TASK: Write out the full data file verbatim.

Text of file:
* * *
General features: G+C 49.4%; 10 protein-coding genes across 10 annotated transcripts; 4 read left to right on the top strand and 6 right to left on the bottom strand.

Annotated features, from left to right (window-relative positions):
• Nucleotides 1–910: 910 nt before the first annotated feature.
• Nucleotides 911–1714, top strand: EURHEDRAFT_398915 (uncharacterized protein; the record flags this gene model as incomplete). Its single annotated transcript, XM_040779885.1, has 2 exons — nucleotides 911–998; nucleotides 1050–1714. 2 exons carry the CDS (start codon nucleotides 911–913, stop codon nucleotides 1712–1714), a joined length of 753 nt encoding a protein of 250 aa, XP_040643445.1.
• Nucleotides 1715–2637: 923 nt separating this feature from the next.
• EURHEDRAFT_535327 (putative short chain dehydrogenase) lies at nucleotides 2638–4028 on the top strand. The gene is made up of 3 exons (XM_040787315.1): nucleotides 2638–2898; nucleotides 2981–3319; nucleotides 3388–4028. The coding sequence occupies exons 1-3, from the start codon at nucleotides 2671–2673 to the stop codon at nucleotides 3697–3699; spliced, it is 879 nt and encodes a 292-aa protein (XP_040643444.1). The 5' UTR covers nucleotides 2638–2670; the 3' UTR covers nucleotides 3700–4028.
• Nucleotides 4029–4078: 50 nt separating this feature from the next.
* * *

General features: G+C 49.4%; 10 protein-coding genes across 10 annotated transcripts; 4 read left to right on the top strand and 6 right to left on the bottom strand.

Annotated features, from left to right (window-relative positions):
• Nucleotides 1–910: 910 nt before the first annotated feature.
• Nucleotides 911–1714, top strand: EURHEDRAFT_398915 (uncharacterized protein; the record flags this gene model as incomplete). Its single annotated transcript, XM_040779885.1, has 2 exons — nucleotides 911–998; nucleotides 1050–1714. 2 exons carry the CDS (start codon nucleotides 911–913, stop codon nucleotides 1712–1714), a joined length of 753 nt encoding a protein of 250 aa, XP_040643445.1.
• Nucleotides 1715–2637: 923 nt separating this feature from the next.
• EURHEDRAFT_535327 (putative short chain dehydrogenase) lies at nucleotides 2638–4028 on the top strand. The gene is made up of 3 exons (XM_040787315.1): nucleotides 2638–2898; nucleotides 2981–3319; nucleotides 3388–4028. The coding sequence occupies exons 1-3, from the start codon at nucleotides 2671–2673 to the stop codon at nucleotides 3697–3699; spliced, it is 879 nt and encodes a 292-aa protein (XP_040643444.1). The 5' UTR covers nucleotides 2638–2670; the 3' UTR covers nucleotides 3700–4028.
• Nucleotides 4029–4078: 50 nt separating this feature from the next.